‘White Trash’ — The Original Underclass

Since 1980, the share of upper-income households living in census tracts that are majority upper-income, rather than scattered throughout more mixed-income neighborhoods, has doubled. The upper echelon has increasingly sought comfort in prosperous insularity, withdrawing its abundant social capital from communities that relied on that capital’s overflow, and consolidating it in oversaturated enclaves.

Talk with those still sticking it out, the body-shop worker and the dollar-store clerk and the unemployed miner, and the fatalism is clear: Things were much better in an earlier time, and no future awaits in places that have been left behind by polished people in gleaming cities.

Canon, fanon, shipping and more: a glossary of the tricky terminology that makes up fan culture

A glossary for the dizzying world of modern fandom. I knew some of it but had no idea the vernacular ran so deep.

Social justice, shipping, and ideology: when fandom becomes a crusade, things get ugly

It’s easy to stand back from fandom and point to shipping behavior as a hallmark of fan entitlement. But it would be far more accurate to say that shipper ideology is ultimately about fans trying to find a way to gain equity with creators, to work with them in a tacit collaboration.

Lipstick on a pig. I don’t know how anyone can say that fans thinking they have a right to “collaborate” with an author is anything but obnoxious, consumerist entitlement.

How Hillary Clinton Became a Hawk

If Obama’s minimalist approach was a necessary reaction to the maximalist style of his predecessor, then perhaps what Americans yearn for is something in between — the kind of steel-belted pragmatism that Clinton has spent a lifetime honing.

Trump Is a Climax of America’s Masculinity Problem

The dominance of white men is being challenged on many fronts, including the code by which they fraternized with and identified one another. If their dominance is shrinking, it is a regression toward parity, an undoing of entrenched inequality, but not an outright attack. Not oppression.

Artist Accused of Disowning a Painting Testifies

The bizarre story of a man being sued for denying that he created a work of art.

There’s No Such Thing as Free Will

The list goes on: Believing that free will is an illusion has been shown to make people less creative, more likely to conform, less willing to learn from their mistakes, and less grateful toward one another. In every regard, it seems, when we embrace determinism, we indulge our dark side.

Smilansky advocates a view he calls illusionism—the belief that free will is indeed an illusion, but one that society must defend. The idea of determinism, and the facts supporting it, must be kept confined within the ivory tower. Only the initiated, behind those walls, should dare to, as he put it to me, “look the dark truth in the face.” Smilansky says he realizes that there is something drastic, even terrible, about this idea—but if the choice is between the true and the good, then for the sake of society, the true must go.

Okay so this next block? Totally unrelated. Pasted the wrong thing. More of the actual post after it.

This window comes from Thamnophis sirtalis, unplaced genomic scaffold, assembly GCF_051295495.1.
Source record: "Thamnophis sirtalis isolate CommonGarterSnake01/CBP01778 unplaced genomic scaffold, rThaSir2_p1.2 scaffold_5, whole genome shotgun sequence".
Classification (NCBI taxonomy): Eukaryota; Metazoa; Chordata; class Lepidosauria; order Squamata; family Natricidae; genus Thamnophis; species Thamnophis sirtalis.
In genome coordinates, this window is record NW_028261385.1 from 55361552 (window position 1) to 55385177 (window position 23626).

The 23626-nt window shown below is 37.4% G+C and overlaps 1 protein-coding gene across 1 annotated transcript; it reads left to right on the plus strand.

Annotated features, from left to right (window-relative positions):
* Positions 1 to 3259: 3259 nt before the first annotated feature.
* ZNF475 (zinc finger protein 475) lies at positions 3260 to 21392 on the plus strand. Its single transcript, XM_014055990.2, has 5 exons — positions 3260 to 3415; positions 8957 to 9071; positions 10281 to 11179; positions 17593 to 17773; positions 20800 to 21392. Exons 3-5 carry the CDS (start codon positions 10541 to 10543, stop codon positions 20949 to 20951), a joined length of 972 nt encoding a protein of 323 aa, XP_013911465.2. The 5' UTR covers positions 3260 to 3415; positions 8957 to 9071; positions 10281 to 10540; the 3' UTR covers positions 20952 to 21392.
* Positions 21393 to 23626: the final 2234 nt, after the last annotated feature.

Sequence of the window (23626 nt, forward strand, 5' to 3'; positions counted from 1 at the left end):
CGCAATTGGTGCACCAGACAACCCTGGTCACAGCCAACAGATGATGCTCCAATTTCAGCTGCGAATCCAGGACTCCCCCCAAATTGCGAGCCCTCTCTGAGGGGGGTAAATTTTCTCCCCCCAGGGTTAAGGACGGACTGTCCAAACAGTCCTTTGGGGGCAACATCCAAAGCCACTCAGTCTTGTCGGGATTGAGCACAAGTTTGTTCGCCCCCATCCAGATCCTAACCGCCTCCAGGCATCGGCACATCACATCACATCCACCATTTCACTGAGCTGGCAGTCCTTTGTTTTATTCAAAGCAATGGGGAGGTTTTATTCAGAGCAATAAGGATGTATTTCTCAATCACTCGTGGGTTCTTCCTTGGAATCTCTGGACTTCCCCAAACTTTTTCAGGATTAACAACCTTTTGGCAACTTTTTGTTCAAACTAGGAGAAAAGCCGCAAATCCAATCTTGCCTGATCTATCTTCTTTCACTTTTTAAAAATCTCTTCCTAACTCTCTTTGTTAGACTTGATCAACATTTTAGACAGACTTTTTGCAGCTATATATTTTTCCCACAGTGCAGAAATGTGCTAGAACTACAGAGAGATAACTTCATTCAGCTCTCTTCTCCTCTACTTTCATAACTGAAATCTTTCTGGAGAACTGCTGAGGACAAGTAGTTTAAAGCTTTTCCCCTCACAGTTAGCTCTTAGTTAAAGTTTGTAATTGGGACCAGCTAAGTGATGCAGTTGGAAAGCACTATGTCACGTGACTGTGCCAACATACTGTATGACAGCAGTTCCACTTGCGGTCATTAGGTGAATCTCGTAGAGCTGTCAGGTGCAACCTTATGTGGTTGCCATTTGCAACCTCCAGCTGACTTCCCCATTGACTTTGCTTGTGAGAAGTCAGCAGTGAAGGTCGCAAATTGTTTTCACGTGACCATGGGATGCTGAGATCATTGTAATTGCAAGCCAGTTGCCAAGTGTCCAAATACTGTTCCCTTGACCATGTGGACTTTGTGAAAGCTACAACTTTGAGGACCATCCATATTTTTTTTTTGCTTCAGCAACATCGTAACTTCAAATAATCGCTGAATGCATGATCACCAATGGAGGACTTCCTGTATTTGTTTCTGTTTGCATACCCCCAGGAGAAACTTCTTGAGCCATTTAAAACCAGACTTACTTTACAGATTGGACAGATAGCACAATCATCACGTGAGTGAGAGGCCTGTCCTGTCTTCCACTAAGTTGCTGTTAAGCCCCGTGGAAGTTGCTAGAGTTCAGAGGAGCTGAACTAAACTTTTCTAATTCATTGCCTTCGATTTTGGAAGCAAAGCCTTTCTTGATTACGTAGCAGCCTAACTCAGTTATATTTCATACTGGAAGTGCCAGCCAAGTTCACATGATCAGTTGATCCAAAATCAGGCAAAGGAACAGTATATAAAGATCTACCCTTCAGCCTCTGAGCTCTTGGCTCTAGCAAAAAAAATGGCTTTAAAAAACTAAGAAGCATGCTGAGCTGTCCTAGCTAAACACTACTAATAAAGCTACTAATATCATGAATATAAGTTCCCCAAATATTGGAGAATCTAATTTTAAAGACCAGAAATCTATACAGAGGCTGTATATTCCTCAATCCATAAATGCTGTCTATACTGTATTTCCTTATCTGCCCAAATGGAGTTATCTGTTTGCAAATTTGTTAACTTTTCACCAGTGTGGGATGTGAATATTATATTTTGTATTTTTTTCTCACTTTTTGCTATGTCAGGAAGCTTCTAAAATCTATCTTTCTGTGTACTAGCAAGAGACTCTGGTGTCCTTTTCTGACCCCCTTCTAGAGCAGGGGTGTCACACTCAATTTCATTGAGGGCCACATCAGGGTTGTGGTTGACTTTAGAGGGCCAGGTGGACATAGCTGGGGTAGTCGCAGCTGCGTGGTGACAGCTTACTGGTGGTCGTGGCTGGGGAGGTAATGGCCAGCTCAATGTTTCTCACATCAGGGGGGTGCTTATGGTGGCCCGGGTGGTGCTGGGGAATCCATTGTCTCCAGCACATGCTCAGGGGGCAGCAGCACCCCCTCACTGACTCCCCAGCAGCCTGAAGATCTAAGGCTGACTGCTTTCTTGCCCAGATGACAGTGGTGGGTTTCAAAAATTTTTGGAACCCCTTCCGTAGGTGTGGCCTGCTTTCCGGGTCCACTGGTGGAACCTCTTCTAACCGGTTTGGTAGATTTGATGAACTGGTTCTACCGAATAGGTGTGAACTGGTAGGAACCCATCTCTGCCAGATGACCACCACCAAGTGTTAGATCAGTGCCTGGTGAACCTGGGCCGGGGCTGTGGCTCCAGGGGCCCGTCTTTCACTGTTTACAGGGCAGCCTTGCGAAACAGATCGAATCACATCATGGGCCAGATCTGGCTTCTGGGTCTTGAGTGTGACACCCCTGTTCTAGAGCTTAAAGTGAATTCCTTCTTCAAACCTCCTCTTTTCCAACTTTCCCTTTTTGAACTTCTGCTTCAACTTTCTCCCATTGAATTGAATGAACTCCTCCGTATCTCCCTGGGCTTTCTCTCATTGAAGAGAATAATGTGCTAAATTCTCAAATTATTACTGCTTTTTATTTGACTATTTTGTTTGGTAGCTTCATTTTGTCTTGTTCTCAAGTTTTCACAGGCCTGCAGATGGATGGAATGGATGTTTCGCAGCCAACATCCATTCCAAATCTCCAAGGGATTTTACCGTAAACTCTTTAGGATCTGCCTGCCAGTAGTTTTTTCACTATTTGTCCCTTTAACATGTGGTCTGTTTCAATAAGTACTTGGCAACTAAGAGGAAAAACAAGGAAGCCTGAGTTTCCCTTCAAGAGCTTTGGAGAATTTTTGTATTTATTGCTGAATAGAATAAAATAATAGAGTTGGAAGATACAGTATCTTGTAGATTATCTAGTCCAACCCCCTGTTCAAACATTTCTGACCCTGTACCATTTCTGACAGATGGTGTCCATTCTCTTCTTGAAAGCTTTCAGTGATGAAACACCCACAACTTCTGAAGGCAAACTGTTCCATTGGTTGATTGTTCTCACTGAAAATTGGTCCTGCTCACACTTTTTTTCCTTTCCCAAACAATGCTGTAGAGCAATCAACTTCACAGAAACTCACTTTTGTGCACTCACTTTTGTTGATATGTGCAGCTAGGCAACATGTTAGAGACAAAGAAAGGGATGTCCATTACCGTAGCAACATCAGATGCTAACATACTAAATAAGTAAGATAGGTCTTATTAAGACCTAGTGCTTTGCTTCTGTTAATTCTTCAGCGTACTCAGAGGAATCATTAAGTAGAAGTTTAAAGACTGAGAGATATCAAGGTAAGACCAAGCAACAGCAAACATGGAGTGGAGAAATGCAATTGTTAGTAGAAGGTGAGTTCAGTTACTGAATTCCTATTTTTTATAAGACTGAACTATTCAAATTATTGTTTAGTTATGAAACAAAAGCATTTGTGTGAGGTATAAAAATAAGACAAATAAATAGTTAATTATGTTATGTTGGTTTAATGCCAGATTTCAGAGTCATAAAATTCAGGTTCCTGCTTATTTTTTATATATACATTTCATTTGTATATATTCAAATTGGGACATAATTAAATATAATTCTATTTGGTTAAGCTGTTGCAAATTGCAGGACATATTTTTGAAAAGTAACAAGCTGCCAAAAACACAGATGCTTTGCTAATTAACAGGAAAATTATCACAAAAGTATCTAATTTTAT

In the language of cause and effect, a belief in free will may not inspire us to make the best of ourselves, but it does stimulate us to do so.

Is this not a kind of free will?

“We need,” Harris told me, “to know what are the levers we can pull as a society to encourage people to be the best version of themselves they can be.”

Losing belief in free will undercuts the rationale for ever hating anyone.

Doesn’t it do the same for love?

Waller told me he supported the sentiment of Barack Obama’s 2012 “You didn’t build that” speech, in which the president called attention to the external factors that help bring about success. He was also not surprised that it drew such a sharp reaction from those who want to believe that they were the sole architects of their achievements. But he argues that we must accept that life outcomes are determined by disparities in nature and nurture, “so we can take practical measures to remedy misfortune and help everyone to fulfill their potential.”

There’s No Such Thing As A Protest Vote

Throwing away your vote on a message no one will hear, and which will change no outcome, is sometimes presented as ‘voting your conscience’, but that’s got it exactly backwards; your conscience is what keeps you from doing things that feel good to you but hurt other people. Citizens who vote for third-party candidates, write-in candidates, or nobody aren’t voting their conscience, they are voting their ego, unable to accept that a system they find personally disheartening actually applies to them.

The people advocating protest votes believe they deserve a choice that aligns closely with their political preferences. With 130 million voters, hundreds of issues, and just two candidates, this idea doesn’t even make mathematical sense, much less political sense. No matter who you are, voting isn’t about you. You are not promised a candidate you love, or even like, because no one is guaranteed that. Presidential voting is an exercise in distinguishing the lesser of two evils. Making that choice is all that’s asked of us, and all that’s on offer.

I Spent My Summer Tracking Down Government Records About the Red Cross

Here’s ProPublica intern Cliff Michel on how he assisted our Red Cross reporting this summer. Share what you know!

Text analysis of Trump’s tweets confirms he writes only the (angrier) Android half

This fascinating analysis hypothesizes that the tweets Trump writes are angrier than those his staff writes for him.

“A Honeypot For Assholes”: Inside Twitter’s 10-Year Failure To Stop Harassment

“For years, it allowed this equal footing, where a troll you didn’t follow and your best friend who you follow and interact with all the time were given equal weight, and that’s crazy,” a former senior employee said. “Seriously, if you were an alien and you came down to look at this thing, you’d say, ‘Oh, the product was basically built for maximum ease of trolling.’ Like, they must have built this for trolls.”

How air guitar can reveal your own creative process

A fun and enlightening talk by my pal Eric “Mean” Melin on the creative lessons that led to his 2013 Air Guitar World Championships win.